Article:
12:45 PM ET: Just moments ago, one of my contributors who is on the ground in Maine, Louise emailed me to say that in minutes a decision was going to be made by Gov. Baldacci as to whether he would sign the marriage equality bill when it hits his desk. She was told to head right away to the governor’s office to get the scoop. We just got the word and it was good news:
Governor Signs LD 1020, An Act to End Discrimination in Civil Marriage and Affirm Religious Freedom
May 6, 2009
AUGUSTA – Governor John E. Baldacci today signed into law LD 1020, An Act to End Discrimination in Civil Marriage and Affirm Religious Freedom.
“I have followed closely the debate on this issue. I have listened to both sides, as they have presented their arguments during the public hearing and on the floor of the Maine Senate and the House of Representatives. I have read many of the notes and letters sent to my office, and I have weighed my decision carefully,” Governor Baldacci said. “I did not come to this decision lightly or in haste.”
“I appreciate the tone brought to this debate by both sides of the issue,” Governor Baldacci said. “This is an emotional issue that touches deeply many of our most important ideals and traditions. There are good, earnest and honest people on both sides of the question.”
“In the past, I opposed gay marriage while supporting the idea of civil unions,” Governor Baldacci said. “I have come to believe that this is a question of fairness and of equal protection under the law, and that a civil union is not equal to civil marriage.”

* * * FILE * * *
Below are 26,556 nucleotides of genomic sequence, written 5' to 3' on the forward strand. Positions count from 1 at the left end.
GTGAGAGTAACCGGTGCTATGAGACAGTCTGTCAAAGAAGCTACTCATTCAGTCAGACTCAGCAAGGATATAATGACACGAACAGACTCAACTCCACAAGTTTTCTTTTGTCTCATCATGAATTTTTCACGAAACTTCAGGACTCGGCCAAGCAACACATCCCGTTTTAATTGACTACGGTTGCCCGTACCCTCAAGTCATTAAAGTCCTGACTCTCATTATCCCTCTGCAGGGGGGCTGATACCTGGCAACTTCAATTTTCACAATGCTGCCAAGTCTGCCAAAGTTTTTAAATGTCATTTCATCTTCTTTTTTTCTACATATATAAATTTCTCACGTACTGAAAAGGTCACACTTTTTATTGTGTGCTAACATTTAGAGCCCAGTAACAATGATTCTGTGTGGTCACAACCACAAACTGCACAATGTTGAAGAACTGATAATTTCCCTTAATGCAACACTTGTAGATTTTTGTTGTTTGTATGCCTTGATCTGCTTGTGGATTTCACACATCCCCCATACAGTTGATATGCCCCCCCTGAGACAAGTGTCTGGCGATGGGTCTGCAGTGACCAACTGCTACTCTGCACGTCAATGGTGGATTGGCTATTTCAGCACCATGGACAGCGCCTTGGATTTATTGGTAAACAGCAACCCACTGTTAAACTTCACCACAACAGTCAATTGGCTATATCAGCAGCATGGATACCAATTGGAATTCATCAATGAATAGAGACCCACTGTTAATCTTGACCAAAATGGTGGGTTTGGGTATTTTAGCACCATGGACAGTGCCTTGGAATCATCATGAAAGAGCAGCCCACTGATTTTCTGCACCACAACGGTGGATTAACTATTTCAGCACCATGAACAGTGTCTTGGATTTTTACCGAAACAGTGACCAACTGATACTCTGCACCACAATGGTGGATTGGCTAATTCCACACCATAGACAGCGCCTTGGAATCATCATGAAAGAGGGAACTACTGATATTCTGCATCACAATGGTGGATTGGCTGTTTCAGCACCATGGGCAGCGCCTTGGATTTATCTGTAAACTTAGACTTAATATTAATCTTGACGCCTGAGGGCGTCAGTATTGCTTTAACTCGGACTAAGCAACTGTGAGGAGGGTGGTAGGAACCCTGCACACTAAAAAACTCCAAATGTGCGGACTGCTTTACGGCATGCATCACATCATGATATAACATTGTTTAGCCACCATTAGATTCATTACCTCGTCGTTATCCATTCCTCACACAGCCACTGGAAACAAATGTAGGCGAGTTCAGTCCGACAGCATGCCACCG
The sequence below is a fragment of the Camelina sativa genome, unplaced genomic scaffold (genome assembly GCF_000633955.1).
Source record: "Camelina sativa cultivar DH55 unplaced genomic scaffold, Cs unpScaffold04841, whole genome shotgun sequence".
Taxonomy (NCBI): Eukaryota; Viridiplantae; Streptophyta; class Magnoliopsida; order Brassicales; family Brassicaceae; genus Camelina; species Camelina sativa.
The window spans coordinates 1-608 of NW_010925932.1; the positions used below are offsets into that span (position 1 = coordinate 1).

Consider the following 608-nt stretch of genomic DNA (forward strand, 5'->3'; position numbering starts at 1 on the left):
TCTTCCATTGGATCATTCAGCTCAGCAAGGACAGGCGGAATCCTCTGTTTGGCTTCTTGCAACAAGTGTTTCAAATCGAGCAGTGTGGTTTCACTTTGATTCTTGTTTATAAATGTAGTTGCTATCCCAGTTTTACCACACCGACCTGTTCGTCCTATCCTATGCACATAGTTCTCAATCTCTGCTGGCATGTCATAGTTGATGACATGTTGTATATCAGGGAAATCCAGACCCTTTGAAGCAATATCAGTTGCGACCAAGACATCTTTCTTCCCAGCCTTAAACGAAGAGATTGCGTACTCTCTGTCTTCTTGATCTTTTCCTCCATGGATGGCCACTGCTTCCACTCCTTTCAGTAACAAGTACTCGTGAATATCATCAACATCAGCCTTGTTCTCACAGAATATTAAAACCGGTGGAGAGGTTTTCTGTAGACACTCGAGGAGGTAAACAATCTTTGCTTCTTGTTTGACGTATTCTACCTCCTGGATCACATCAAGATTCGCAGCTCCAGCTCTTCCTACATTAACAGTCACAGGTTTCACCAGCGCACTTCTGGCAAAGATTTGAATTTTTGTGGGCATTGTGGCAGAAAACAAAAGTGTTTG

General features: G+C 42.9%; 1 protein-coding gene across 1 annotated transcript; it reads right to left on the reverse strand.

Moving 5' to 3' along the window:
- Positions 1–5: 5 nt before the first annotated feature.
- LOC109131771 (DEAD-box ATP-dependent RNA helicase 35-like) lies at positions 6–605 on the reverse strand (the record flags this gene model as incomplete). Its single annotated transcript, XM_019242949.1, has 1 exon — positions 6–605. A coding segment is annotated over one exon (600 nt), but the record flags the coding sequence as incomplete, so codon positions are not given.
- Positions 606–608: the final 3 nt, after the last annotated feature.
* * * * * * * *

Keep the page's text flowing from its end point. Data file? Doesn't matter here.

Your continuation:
“Article I in the Maine Constitution states that ‘no person shall be deprived of life, liberty or property without due process of law, nor be denied the equal protection of the laws, nor be denied the enjoyment of that person’s civil rights or be discriminated against.’”
“This new law does not force any religion to recognize a marriage that falls outside of its beliefs. It does not require the church to perform any ceremony with which it disagrees. Instead, it reaffirms the separation of Church and State,” Governor Baldacci said.
“It guarantees that Maine citizens will be treated equally under Maine’s civil marriage laws, and that is the responsibility of government.”
“Even as I sign this important legislation into law, I recognize that this may not be the final word,” Governor Baldacci said. “Just as the Maine Constitution demands that all people are treated equally under the law, it also guarantees that the ultimate political power in the State belongs to the people.”
“While the good and just people of Maine may determine this issue, my responsibility is to uphold the Constitution and do, as best as possible, what is right. I believe that signing this legislation is the right thing to do,” Governor Baldacci said.
When Gov. Baldacci spoke with Louise on the phone the other day (he called her at home!), he sounded like he was leaning towards signing, but didn’t say it outright. I give him credit for listening — and thumbs up for Louise taking the bull by the horns with that golden opportunity to lobby for equality. The fundie outrage begins in 5…4…3…2…1